What we need in our fragmented world, full of hurting people, is the love of Jesus Christ, who InfantPriestfrontcoverwelcomes home sinners with a grace that knows no bounds. My book Christ Alone: Meditations and Sermons, is packed with reflections that go that extra mile of grace. Again and again, they present the Christ who is crucified and risen for you. Please take a moment to check it out here. You may also be interested in my collections of hymns and poetry entitled, The Infant Priest, which you can purchase here. Both books are also available on Amazon, as is my booklet Why Lutherans Sing What They Sing (also on Kindle). Thank you for your prayers and support!

God’s Throne Is Not Unmanned: Why Ascension Thursday Almost Out-sundays Sunday

There are two Thursdays a year which out-Sunday just about every Sunday in the church year. The first is during Holy Week, Maundy Thursday, when our Lord prepared a supper in which He is host and meal. The second is this Thursday, which will be forty days from Easter, the Thursday when Jesus ascended into heaven. What Jesus did and gives on these two days encapsulates His whole life and mission.


Last Supper

On the Thursday of Holy Week, we meet the Jesus who gives you His everything. He doesn’t merely give you love or life or forgiveness; He gives all, down to the very blood pulsing through His veins and the meat affixed to His bones. “Is not the cup of blessing which we bless a communion in the blood of Christ? Is not the bread which we break a communion in the body of Christ?” (1 Cor 10:16). He gives His everything into your everything. You are welded to the iron of His very existence, bonded whole and inextricably to God. You eat Him. You drink Him. He everythings you.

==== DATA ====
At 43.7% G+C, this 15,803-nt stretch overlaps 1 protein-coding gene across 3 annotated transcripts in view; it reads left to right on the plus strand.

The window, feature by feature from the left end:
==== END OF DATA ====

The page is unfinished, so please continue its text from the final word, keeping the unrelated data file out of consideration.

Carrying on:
Ascension of Jesus

If on Maundy Thursday we meet the Jesus who gives you everything, on Ascension Thursday we meet the Jesus who takes your everything into Himself. He doesn’t go up into heaven alone, nor does He slough off His humanity like a snake his skin. Because He has taken all you are into all He is, and made it everlastingly His own, you ascend with Him. God “raised us up with Him, and seated us with Him in the heavenly places, in Christ Jesus,” (Eph 2:6). God’s throne is not unmanned; it is occupied by the man who contains all men within himself. The divine throne is crowded with humanity. One small sitting down for Jesus, one giant uplifting for mankind.


Adoration of the Lamb

These two Thursdays, Maundy Thursday and the Ascension, merge into a single day every time the church encircles her Lord’s altar. There we physically partake of the God who has physically partaken of our humanity. The altar is a throne, the throne is an altar, where the crucified King enthrones within us His body and blood, even as He has enthroned our body and blood within Himself. We lift our hearts to the Lord who has dropped His heart into our own.

Sundays are great days for the church. But I daresay these two Thursdays deserve to be elevated alongside any Sunday, for in them incarnation, atonement, resurrection, and glorification unite in a single voice to proclaim, “This is who Jesus Christ truly is.”

God Has a Mom

You may not be able to get blood out of a turnip or make a silk purse out of a sow’s ear, but if you’re God, Blessed Virgin Mary, The Helper in Childbirthwell, no sweat. His daily occupation is making something out of nothing. From dead dirt He molds a living man. And from a piece of bone He builds a lovely bride.  Ninety-year-old Sarah giggles when out of her desert womb sprouts a flowering Isaac. Aaron’s staff buds, out of fleece Gideon squeezes a bowlful of dew, and a boulder becomes a drinking fountain at which all Israel may slake their thirst. This is no divine magician pulling a rabbit out of a hat; this is simply God, all in a day’s work, always pulling everything out of nothing by means of His almighty Word.